Summer Evenings in Old Seville Square

During the summer, weekends don’t begin on Friday – they arrive casually escorted on the arm of Thursday evening, as thousands gather in downtown Pensacola’s Seville Square to eat, visit, and enjoy open-air concerts. “Evenings in Olde Seville,” a free concert series that began in 1987, features local talent ranging from bagpipes and bluegrass to big band and beyond. The setting is unmatched – towering heritage oaks spread their broad, Spanish moss-laced branches over the park, once a parade ground for British and Spanish military troops. Historic structures like Old Christ Church and the exquisitely preserved Dorr House and charming eateries with names like Hub Stacey’s, Dharma Blue and Moreno Café surround the square. Each week there’s a drawing for a dinner prepared and served in the square by a local restaurant.

The real magic happens as the sun sets. Street lights and stars begin to twinkle through the massive tree canopy. A patient horse pulls a carriage filled with beaming riders around the park’s perimeter, the sound of its hooves echoing on the pavement. The music entices dancers of all ages to take to the brick pavilion near the park’s gazebo. An occasional breeze off the bay carries the scent of magnolia blossoms, citronella candles and the delicious fragrance of the nicest picnic dinners anywhere. Beer and wine flow freely, and as the evening progresses, everyone loosens up.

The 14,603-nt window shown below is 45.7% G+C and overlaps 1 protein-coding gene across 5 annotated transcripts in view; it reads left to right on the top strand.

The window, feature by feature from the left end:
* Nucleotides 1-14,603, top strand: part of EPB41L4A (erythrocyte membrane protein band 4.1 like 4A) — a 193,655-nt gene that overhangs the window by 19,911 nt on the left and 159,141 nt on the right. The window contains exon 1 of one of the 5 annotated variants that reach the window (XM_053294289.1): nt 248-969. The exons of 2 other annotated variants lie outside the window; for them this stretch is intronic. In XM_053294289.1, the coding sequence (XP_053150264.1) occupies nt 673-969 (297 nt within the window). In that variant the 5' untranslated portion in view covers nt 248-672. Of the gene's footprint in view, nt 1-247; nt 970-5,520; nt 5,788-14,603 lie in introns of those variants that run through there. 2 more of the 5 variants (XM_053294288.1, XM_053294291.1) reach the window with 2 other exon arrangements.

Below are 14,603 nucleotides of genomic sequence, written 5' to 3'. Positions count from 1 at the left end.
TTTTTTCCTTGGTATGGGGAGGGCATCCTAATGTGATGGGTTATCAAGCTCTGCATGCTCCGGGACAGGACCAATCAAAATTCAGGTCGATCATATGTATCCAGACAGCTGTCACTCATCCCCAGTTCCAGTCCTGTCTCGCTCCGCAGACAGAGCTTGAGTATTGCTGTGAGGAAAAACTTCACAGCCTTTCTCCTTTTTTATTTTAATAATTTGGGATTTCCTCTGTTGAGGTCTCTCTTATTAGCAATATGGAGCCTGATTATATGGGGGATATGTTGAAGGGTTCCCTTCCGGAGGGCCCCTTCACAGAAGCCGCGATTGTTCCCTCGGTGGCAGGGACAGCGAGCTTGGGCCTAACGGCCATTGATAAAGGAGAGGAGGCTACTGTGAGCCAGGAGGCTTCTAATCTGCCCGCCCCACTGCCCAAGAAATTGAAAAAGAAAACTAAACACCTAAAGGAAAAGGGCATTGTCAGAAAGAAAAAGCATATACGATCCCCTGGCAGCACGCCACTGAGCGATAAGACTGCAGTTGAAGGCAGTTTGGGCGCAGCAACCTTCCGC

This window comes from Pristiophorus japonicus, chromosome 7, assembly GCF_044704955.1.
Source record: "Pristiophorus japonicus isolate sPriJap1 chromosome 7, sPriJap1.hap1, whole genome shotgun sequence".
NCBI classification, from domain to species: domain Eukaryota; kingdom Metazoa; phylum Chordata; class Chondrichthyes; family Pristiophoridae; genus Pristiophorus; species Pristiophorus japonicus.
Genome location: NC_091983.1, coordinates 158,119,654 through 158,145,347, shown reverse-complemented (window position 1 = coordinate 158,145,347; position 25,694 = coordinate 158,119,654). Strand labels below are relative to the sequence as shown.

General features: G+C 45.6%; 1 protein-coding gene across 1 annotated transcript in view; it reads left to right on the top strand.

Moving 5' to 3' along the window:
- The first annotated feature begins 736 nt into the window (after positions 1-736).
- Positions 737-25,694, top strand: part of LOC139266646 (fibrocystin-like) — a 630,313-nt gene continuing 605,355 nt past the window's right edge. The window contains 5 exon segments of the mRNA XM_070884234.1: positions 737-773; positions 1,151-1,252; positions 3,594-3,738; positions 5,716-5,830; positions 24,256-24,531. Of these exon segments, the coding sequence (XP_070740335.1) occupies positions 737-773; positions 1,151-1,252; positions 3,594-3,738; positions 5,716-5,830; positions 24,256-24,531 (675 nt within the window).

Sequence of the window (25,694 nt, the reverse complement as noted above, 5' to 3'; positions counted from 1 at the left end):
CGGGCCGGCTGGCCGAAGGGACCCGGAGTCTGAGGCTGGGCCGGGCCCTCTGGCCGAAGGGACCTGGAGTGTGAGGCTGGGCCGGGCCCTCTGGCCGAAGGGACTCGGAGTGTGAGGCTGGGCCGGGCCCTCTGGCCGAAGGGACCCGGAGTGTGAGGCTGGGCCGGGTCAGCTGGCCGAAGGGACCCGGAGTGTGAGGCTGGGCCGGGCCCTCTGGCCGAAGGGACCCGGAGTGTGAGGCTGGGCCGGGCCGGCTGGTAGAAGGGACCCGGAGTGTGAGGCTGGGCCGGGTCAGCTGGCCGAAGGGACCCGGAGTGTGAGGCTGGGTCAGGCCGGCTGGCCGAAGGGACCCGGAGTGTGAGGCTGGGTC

Some people make quite an occasion of the evenings. They arrive early to secure favored spots, circling lawn chairs around folding tables, sinking citronella torches into the ground, and clustering bright balloons or maybe a colorful pennant as a landmark for their location. I’ve seen snowy white linen tablecloths and napkins, crystal wine goblets, fat candles in glass hurricane globes, and tableware that’s “the real thing” – no paper or plastic in sight. Someone has spent hours planning and preparing a meal that’s able to be transported and served outside, and eaten almost exclusively with one’s fingers while standing and mingling with others – typically it’s a mouth-watering selection of “little bites,” tortilla wraps filled and sliced thin, crackers and minty cucumber dip, fruit and vegetable platters, two-bite sugar cookies, and impressive mounds of freshly boiled Royal Red shrimp on ice.

And I’ve seen people just show up, nothing at all in their hands, drawn to the music and the atmosphere like moths to a flame. They’re the ones whose faces are alight with the discovery of this event tucked into a pocket of downtown Pensacola. “And you do this every Thursday night?” they ask. Just one of the perks of life in Pensacola during the long, hot summers.

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